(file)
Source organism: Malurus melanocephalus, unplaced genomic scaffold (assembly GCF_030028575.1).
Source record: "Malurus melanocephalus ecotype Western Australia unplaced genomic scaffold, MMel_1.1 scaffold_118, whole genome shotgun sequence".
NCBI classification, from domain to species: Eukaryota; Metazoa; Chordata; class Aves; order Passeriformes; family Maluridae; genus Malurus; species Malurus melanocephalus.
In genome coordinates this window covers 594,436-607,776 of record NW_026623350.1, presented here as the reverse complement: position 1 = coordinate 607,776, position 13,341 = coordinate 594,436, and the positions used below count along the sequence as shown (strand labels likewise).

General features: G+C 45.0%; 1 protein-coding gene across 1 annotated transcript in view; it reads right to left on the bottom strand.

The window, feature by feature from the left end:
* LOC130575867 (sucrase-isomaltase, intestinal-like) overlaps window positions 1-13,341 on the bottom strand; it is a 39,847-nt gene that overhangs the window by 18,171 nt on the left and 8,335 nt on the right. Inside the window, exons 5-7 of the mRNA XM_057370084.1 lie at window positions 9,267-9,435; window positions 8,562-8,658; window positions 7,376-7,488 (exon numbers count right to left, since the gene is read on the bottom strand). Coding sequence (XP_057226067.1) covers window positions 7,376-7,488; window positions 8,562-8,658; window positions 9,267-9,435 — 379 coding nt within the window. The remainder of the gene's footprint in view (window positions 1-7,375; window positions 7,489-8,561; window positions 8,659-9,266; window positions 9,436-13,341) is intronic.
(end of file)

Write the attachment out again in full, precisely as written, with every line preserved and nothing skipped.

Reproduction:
Source organism: Malurus melanocephalus, unplaced genomic scaffold (assembly GCF_030028575.1).
Source record: "Malurus melanocephalus ecotype Western Australia unplaced genomic scaffold, MMel_1.1 scaffold_118, whole genome shotgun sequence".
NCBI classification, from domain to species: Eukaryota; Metazoa; Chordata; class Aves; order Passeriformes; family Maluridae; genus Malurus; species Malurus melanocephalus.
In genome coordinates this window covers 594,436-607,776 of record NW_026623350.1, presented here as the reverse complement: position 1 = coordinate 607,776, position 13,341 = coordinate 594,436, and the positions used below count along the sequence as shown (strand labels likewise).

General features: G+C 45.0%; 1 protein-coding gene across 1 annotated transcript in view; it reads right to left on the bottom strand.

The window, feature by feature from the left end:
* LOC130575867 (sucrase-isomaltase, intestinal-like) overlaps window positions 1-13,341 on the bottom strand; it is a 39,847-nt gene that overhangs the window by 18,171 nt on the left and 8,335 nt on the right. Inside the window, exons 5-7 of the mRNA XM_057370084.1 lie at window positions 9,267-9,435; window positions 8,562-8,658; window positions 7,376-7,488 (exon numbers count right to left, since the gene is read on the bottom strand). Coding sequence (XP_057226067.1) covers window positions 7,376-7,488; window positions 8,562-8,658; window positions 9,267-9,435 — 379 coding nt within the window. The remainder of the gene's footprint in view (window positions 1-7,375; window positions 7,489-8,561; window positions 8,659-9,266; window positions 9,436-13,341) is intronic.